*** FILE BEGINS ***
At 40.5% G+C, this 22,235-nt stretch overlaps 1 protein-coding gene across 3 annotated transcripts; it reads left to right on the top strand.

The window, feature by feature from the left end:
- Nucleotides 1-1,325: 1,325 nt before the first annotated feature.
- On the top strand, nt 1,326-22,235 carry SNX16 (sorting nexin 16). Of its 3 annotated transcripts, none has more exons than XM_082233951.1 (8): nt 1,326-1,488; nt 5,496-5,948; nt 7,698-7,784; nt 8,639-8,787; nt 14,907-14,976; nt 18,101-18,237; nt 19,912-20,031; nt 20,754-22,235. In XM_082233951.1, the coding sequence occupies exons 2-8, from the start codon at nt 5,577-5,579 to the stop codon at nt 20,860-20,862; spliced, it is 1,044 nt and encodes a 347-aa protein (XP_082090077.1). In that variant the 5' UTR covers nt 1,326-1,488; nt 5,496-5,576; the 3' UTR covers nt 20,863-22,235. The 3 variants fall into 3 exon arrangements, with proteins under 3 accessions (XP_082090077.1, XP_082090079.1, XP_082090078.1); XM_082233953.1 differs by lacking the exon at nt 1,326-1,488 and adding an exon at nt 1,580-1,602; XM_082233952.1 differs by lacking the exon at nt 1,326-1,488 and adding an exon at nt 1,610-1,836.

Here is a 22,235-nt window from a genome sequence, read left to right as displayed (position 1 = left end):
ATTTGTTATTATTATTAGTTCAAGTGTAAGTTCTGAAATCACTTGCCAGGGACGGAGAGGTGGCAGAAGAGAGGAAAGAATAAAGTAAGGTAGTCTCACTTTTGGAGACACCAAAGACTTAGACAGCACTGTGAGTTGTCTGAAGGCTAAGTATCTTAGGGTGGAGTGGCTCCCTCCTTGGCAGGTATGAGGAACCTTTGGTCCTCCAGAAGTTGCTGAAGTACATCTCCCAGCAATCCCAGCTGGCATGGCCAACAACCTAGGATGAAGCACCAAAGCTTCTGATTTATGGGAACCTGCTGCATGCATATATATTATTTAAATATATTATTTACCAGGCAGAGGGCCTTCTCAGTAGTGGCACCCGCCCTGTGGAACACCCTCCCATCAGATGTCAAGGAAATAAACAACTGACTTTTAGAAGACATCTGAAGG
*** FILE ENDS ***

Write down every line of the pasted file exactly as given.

At 40.5% G+C, this 22,235-nt stretch overlaps 1 protein-coding gene across 3 annotated transcripts; it reads left to right on the top strand.

The window, feature by feature from the left end:
- Nucleotides 1-1,325: 1,325 nt before the first annotated feature.
- On the top strand, nt 1,326-22,235 carry SNX16 (sorting nexin 16). Of its 3 annotated transcripts, none has more exons than XM_082233951.1 (8): nt 1,326-1,488; nt 5,496-5,948; nt 7,698-7,784; nt 8,639-8,787; nt 14,907-14,976; nt 18,101-18,237; nt 19,912-20,031; nt 20,754-22,235. In XM_082233951.1, the coding sequence occupies exons 2-8, from the start codon at nt 5,577-5,579 to the stop codon at nt 20,860-20,862; spliced, it is 1,044 nt and encodes a 347-aa protein (XP_082090077.1). In that variant the 5' UTR covers nt 1,326-1,488; nt 5,496-5,576; the 3' UTR covers nt 20,863-22,235. The 3 variants fall into 3 exon arrangements, with proteins under 3 accessions (XP_082090077.1, XP_082090079.1, XP_082090078.1); XM_082233953.1 differs by lacking the exon at nt 1,326-1,488 and adding an exon at nt 1,580-1,602; XM_082233952.1 differs by lacking the exon at nt 1,326-1,488 and adding an exon at nt 1,610-1,836.

Here is a 22,235-nt window from a genome sequence, read left to right as displayed (position 1 = left end):
ATTTGTTATTATTATTAGTTCAAGTGTAAGTTCTGAAATCACTTGCCAGGGACGGAGAGGTGGCAGAAGAGAGGAAAGAATAAAGTAAGGTAGTCTCACTTTTGGAGACACCAAAGACTTAGACAGCACTGTGAGTTGTCTGAAGGCTAAGTATCTTAGGGTGGAGTGGCTCCCTCCTTGGCAGGTATGAGGAACCTTTGGTCCTCCAGAAGTTGCTGAAGTACATCTCCCAGCAATCCCAGCTGGCATGGCCAACAACCTAGGATGAAGCACCAAAGCTTCTGATTTATGGGAACCTGCTGCATGCATATATATTATTTAAATATATTATTTACCAGGCAGAGGGCCTTCTCAGTAGTGGCACCCGCCCTGTGGAACACCCTCCCATCAGATGTCAAGGAAATAAACAACTGACTTTTAGAAGACATCTGAAGG